FTSE 100: -0.8% Friday, -13.2% YTD (-0.1% last week)

FTSE 250: -0.7% Friday, -10.3% YTD (-2.8% last week)

What to watch

There is little in the way of corporate earnings releases or economic data being reported on Monday, but the last full trading week before Christmas is set to be a packed one. In the US, negotiations between Democrat and Republican lawmakers on a stimulus package will be in focus, as will the Federal Reserve’s final meeting of the year, plus a host of economic data. At the end of the week, Tesla will join the S&P 500 in one fell swoop, which will be an event to watch as passive fund managers scramble to add Tesla to their portfolios. In Europe, continued talks between UK and EU officials regarding a post-Brexit trade deal will be the main point of focus.

What would no-deal do to stock markets?

A no-deal Brexit has become a much more distinct possibility in recent days, and negotiations are going down to the wire. There is still a huge amount of uncertainty, which means there is likely to be a market reaction whatever the outcome of negotiations. On Friday, Morgan Stanley said that it anticipates the FTSE 250 index will drop by 6% to 10% if the UK fails to agree a trade deal with the EU by the time the current transition deal concludes at the end of December, according to Reuters. The financial giant said it sees UK bank shares falling by 10% to 20% in a no-deal scenario, as it raises the prospect of the Bank of England cutting interest rates into negative territory.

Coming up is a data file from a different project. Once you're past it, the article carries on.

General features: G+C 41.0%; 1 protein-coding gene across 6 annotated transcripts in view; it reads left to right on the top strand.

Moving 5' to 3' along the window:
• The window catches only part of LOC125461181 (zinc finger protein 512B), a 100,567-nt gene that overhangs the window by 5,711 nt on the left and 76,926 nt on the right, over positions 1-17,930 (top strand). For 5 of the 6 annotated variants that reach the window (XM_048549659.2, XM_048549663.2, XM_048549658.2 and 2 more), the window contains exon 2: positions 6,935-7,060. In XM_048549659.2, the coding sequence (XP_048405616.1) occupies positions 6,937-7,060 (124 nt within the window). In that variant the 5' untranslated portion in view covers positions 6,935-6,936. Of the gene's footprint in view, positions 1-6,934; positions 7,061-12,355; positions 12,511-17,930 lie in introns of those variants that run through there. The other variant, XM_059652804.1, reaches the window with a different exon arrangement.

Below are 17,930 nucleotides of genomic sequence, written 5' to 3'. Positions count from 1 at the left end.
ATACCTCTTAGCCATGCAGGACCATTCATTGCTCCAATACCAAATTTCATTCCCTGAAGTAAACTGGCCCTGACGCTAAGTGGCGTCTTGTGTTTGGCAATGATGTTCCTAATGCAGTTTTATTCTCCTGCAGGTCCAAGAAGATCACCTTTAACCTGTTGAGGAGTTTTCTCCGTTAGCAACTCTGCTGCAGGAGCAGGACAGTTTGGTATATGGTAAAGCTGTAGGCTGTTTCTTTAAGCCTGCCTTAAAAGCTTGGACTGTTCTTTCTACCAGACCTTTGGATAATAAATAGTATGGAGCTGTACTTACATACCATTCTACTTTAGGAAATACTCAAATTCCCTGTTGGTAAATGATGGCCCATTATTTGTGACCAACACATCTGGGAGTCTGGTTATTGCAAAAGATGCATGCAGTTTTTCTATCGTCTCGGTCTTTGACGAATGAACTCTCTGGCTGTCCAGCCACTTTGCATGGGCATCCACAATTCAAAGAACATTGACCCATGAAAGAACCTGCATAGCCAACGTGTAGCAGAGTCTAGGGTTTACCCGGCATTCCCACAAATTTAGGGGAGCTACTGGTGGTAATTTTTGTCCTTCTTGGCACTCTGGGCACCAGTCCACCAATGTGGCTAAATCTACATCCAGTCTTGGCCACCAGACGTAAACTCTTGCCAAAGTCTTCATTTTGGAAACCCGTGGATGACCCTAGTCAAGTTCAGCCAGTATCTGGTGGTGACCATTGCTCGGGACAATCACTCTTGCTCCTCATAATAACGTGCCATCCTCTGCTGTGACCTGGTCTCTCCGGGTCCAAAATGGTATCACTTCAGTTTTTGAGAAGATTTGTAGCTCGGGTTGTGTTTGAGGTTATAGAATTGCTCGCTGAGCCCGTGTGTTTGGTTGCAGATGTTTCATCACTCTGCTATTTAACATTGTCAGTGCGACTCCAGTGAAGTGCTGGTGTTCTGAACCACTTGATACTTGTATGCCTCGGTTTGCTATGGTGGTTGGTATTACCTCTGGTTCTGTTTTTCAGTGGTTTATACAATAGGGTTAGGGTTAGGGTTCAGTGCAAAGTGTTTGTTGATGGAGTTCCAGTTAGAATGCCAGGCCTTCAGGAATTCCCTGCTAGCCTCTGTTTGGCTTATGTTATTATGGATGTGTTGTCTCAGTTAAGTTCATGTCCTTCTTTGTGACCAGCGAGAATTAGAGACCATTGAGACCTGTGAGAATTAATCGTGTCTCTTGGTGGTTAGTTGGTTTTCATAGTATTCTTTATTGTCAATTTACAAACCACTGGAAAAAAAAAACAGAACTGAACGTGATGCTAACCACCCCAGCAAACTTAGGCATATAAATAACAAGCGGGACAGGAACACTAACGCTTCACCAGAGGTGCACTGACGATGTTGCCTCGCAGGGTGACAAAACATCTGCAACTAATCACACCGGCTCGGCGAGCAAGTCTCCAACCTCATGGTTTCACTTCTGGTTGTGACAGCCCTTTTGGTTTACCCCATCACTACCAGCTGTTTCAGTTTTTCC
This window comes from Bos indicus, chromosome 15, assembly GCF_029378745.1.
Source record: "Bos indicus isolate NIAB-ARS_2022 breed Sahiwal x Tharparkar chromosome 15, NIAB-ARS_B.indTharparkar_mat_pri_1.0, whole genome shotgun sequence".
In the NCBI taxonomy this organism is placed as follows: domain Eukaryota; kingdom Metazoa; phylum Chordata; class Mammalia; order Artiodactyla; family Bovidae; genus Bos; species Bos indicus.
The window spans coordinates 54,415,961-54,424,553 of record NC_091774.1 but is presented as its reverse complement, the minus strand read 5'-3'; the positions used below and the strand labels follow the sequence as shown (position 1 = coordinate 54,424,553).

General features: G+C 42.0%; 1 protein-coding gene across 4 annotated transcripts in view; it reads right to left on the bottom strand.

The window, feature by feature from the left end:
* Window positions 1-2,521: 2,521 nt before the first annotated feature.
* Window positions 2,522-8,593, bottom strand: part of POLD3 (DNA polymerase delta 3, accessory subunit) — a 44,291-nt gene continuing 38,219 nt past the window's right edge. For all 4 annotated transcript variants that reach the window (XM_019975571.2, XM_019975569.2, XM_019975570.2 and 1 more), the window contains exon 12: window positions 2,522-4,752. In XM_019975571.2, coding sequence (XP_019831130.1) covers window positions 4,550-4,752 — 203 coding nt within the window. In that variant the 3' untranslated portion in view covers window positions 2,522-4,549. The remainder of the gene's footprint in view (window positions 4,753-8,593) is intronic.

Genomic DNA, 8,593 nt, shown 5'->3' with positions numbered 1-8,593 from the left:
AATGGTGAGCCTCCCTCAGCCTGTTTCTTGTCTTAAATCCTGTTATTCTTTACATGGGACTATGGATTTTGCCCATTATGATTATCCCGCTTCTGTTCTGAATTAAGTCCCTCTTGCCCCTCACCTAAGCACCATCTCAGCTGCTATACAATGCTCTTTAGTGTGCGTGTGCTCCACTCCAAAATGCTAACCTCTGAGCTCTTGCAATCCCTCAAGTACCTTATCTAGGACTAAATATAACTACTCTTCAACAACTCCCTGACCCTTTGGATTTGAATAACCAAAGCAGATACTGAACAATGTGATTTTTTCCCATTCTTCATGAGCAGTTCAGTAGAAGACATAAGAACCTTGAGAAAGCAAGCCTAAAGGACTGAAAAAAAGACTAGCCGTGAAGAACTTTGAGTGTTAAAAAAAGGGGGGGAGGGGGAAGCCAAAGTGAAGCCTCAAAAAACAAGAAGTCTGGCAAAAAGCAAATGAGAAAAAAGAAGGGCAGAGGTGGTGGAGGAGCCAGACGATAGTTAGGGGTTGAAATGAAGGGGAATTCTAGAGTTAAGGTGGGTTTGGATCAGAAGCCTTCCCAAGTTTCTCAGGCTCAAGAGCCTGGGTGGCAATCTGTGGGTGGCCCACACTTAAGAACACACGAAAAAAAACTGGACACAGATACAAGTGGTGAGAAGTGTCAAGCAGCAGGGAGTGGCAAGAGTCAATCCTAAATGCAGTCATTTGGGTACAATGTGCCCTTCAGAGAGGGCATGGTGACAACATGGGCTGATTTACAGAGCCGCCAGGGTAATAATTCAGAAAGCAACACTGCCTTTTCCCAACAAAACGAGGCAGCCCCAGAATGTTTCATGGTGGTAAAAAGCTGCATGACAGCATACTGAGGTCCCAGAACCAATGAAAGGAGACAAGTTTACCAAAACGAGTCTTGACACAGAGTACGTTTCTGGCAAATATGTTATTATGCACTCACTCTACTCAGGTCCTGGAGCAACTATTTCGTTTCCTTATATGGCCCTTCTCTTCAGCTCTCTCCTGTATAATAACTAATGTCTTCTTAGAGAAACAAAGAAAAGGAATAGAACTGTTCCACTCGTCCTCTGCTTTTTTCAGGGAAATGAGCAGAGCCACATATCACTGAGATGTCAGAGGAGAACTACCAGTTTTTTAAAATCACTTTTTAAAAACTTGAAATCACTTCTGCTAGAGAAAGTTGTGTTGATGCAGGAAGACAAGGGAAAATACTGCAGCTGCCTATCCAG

Crypto corner: 10 years on from disappearance of bitcoin’s creator

Sunday marked a decade since the creator of the world’s largest cryptoasset vanished from online discussions. Bitcoin’s creator, so-called Satoshi Nakamoto posted on a bitcoin forum on 13 December 2010 in relation to preventing denial of server attacks to the bitcoin network before logging off never to be heard from again.

The identity of the creator is unknown to this day, despite a panoply of theories and ideas. Not even their age, gender, or whether it was one single person, is known. Bitcoin itself is over 10 years old, invented in 2008 with the ledger for transactions beginning on 3 January 2009. The cryptoasset has climbed stratospherically in price in that time too.

All data, figures & charts are valid as of 14/12/2020.

This communication is for information and education purposes only and should not be taken as investment advice, a personal recommendation, or an offer of, or solicitation to buy or sell, any financial instruments. This material has been prepared without taking into account any particular recipient’s investment objectives or financial situation, and has not been prepared in accordance with the legal and regulatory requirements to promote independent research. Any references to past or future performance of a financial instrument, index or a packaged investment product are not, and should not be taken as, a reliable indicator of future results. eToro makes no representation and assumes no liability as to the accuracy or completeness of the content of this publication.